Happiness in Slavery: The Virginia Flaggers find common cause with controversial Reverend, Herman White

Herman White (Image courtesy of Vimeo)

That's Reverend Herman White. He's a friend of our friends, the Virginia Flaggers. They have been working with Mr. White quite frequently. And why not? I'm sure they agree on a lot.

(L-R: Wayne Jones, Susan Hathaway, and Reverend Herman White in Stuart, Virginia. (Image courtesy of Facebook)

Via the New York Times:

(Originally Published: November 16, 1998)

"ARCHDALE, N.C., Nov. 15— Leaders of the state N.A.A.C.P. are deciding whether to file a formal complaint with a college over a course that asserts that most slaves were happy in captivity and that many served as loyal Southern soldiers.
Leaders of the state National Association for the Advancement of Colored People threatened to file the complaint after reviewing the nine-week class at Randolph Community College.
''How is the college letting this happen?'' asked Wyatt Kirk, chairman of the state committee of the Commission on Civil Rights.
Mr. Kirk said the committee's 13 members will review the course's teachings at its quarterly meeting.
The state N.A.A.C.P. chairman, Melvin Alston, said his organization might complain to the college about the course after the executive board meets in December.
College officials have stood behind the course, which is taught by local members of Sons of Confederate Veterans, a nationwide heritage group. Twelve students are enrolled.
Course organizers say their intent is to teach while restoring pride to their Confederate ancestors.
''Everybody can celebrate their culture but we can't,'' said Jack Perdue, a course instructor.
Among the course's statements is that the Civil War was not fought over slavery but over the right of Southerners to self-determination.
The instructors say that slavery was wrong, but conclude from a 1930's series of interviews with ex-slaves that 70 percent of slaves were satisfied with their lives in captivity.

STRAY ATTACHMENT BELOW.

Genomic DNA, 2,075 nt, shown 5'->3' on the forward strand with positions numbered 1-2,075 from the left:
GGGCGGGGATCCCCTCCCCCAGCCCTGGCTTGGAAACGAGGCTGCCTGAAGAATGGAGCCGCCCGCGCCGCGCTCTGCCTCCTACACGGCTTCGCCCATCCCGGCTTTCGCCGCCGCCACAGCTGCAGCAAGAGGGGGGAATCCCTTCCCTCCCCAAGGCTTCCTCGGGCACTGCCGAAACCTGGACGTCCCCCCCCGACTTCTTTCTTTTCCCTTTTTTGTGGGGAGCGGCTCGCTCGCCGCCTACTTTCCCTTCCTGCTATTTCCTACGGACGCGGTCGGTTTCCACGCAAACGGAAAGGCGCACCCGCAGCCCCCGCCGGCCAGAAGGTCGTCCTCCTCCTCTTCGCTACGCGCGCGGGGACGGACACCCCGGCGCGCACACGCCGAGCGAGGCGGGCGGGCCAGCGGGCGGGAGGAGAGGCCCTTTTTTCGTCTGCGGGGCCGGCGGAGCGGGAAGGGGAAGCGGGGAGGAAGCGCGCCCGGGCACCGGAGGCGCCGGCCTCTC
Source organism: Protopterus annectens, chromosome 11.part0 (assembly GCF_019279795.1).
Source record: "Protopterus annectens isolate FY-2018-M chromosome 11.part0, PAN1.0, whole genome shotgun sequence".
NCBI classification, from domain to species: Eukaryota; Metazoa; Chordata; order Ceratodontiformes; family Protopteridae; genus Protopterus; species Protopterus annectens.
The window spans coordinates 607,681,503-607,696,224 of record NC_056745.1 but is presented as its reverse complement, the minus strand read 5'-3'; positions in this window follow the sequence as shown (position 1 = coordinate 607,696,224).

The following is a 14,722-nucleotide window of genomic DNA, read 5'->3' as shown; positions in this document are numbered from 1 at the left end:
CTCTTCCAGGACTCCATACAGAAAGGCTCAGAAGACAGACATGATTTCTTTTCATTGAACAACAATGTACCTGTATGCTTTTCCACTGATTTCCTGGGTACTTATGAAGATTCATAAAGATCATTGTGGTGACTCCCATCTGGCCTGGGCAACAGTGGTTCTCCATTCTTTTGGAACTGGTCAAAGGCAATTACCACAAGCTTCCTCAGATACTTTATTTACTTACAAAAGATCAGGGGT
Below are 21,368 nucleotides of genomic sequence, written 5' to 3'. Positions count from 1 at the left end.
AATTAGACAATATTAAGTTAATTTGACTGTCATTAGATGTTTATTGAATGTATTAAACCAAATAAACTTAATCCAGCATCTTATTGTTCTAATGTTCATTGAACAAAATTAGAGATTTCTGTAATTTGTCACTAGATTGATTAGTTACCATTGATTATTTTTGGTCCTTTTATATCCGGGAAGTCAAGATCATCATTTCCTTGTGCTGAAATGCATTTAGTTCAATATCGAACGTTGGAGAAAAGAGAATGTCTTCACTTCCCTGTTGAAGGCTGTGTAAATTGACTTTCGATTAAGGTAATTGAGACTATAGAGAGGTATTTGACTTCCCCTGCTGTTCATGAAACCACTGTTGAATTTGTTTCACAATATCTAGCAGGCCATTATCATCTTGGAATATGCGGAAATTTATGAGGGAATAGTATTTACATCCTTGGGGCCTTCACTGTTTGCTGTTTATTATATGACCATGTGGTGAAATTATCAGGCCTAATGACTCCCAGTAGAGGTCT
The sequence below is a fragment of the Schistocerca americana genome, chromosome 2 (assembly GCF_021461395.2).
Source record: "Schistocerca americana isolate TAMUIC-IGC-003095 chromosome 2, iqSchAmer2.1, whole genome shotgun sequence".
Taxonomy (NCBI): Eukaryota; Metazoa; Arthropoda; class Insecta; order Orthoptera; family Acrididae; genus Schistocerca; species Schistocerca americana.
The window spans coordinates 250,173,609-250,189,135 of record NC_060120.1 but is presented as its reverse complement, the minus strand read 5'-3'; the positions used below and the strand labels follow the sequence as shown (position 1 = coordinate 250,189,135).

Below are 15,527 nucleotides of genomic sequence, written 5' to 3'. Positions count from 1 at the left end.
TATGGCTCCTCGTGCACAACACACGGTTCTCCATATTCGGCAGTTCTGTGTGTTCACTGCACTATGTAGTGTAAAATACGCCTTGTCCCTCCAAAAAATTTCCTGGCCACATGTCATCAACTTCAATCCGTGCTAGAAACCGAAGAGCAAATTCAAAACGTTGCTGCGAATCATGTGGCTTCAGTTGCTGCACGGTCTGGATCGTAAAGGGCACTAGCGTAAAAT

''These people loved the South,'' said Herman White, who is the main lecturer on the role of black people in the war and the pastor of the Archdale Church of God.
''It's not that the North was all right and the South was all wrong,'' said William Barney, a professor at the University of North Carolina at Chapel Hill and the author of several books on the Civil War. ''But it's the height of absurdity to say slavery was not the central issue.''
The instructors also teach that as many as 38,000 blacks fought in the Confederate army, and that, by and large, slaves and free blacks fought in the same spirit of patriotism as their white counterparts.
Local black leaders are especially galled by the assertions of slaves' loyalty.
''That's a totally ludicrous statement to say that slaves loved their country,'' said Richie Everette, president of the Randolph County chapter of the N.A.A.C.P. Instead, Mr. Everette said, slaves seemed to be accepting their fate. ''It's just like a battered wife syndrome or a battered child syndrome,'' he said."

Nine Inch Nails - Happiness in Slavery
 (Live, Woodstock, 1994)

Restoring the honor!


  1. Quote, "The instructors say that slavery was wrong, but conclude from a 1930's series of interviews with ex-slaves that 70 percent of slaves were satisfied with their lives in captivity."

    That's probably a misinterpretation of the fact that 70% of the slaves interviewed by the Federal Writers Project had fond or otherwise positive memories of their old masters and mistresses. Although it's no more inaccurate than the heritage haters claim that slavery was nothing but rape, beatings and misery for slaves. The latter interpretation is necessary for those who hate Southern whites, past and present, because their number one desire (which you seem to share) is to evilize white Southerners to the greatest extent possible, and Southern white evil exists in exact inverse proportion to slave/black misery, so slavery and the black experience in the South is totally defined as total misery.

    1. Hey, thanks for that. Glad to know that slavery was all Wine and Roses. It means a lot coming from you.

    2. Nothing like that came from me. Does your lying ever bother you? Or do you get off on it too much?

    3. No, not really. Rational people know that slavery was horrific.


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